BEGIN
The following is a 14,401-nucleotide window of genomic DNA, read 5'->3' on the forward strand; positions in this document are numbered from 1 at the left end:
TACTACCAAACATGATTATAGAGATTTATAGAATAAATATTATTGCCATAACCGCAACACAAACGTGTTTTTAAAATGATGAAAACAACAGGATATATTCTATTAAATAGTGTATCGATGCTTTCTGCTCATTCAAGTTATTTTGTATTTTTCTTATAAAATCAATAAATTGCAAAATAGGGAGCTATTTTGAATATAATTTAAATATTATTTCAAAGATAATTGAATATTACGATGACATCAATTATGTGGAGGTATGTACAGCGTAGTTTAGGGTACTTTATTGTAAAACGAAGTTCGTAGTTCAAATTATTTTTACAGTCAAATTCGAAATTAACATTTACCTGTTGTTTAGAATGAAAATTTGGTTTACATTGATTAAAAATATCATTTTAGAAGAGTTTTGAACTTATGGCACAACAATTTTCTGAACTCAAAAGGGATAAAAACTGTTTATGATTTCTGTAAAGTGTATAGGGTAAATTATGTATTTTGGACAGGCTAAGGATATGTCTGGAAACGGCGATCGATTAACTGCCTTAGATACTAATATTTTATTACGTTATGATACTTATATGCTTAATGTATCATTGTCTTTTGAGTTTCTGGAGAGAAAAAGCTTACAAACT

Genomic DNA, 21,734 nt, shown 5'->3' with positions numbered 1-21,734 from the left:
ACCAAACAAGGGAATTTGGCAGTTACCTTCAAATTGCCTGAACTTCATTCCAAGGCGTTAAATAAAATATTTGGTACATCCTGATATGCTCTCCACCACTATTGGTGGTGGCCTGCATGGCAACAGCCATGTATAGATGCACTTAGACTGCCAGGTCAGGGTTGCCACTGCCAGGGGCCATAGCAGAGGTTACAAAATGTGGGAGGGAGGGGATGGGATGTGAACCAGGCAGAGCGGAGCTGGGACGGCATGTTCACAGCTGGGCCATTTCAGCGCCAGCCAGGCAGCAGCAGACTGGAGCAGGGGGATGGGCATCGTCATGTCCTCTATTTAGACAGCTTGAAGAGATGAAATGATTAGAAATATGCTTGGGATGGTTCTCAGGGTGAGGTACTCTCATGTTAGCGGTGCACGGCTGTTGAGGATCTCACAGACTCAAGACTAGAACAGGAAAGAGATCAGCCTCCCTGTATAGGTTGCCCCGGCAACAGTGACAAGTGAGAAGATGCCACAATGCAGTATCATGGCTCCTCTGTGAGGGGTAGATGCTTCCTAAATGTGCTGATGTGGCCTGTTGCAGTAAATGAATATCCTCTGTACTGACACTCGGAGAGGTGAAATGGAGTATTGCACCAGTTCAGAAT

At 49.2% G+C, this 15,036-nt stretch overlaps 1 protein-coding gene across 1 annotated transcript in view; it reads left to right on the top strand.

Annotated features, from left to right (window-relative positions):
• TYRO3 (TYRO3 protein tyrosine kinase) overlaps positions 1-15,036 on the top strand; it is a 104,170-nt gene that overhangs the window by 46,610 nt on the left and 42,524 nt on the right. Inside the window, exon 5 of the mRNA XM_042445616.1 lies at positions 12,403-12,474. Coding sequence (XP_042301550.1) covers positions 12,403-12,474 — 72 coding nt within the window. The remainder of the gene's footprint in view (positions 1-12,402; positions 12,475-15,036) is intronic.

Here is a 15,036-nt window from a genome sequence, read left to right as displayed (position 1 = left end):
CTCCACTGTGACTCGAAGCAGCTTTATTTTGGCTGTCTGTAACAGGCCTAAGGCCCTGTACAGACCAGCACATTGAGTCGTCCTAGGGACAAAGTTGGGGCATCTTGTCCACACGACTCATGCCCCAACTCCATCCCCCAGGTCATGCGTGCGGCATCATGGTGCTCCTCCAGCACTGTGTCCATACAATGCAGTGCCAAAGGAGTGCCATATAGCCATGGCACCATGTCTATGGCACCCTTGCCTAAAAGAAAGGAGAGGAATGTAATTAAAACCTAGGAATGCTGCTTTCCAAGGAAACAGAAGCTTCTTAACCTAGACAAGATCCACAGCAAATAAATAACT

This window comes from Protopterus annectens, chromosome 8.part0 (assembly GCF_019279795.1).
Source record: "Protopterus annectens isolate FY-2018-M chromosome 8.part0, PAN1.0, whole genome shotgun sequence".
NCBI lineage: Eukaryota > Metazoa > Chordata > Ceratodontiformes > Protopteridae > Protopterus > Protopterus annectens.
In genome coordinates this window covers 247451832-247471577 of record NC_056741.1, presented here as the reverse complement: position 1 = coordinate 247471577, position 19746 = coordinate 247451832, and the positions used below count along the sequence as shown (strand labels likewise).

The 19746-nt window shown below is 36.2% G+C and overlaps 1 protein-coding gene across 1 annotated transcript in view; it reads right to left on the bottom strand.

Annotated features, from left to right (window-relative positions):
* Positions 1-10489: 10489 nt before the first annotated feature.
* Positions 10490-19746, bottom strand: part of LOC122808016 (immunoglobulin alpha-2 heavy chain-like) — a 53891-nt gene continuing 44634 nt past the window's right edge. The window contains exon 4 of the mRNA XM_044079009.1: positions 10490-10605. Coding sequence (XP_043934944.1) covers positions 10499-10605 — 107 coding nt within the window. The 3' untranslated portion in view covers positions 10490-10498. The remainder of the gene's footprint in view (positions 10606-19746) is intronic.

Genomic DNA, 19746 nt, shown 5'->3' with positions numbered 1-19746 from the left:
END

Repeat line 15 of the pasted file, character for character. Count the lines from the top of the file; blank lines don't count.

Annotated features, from left to right (window-relative positions):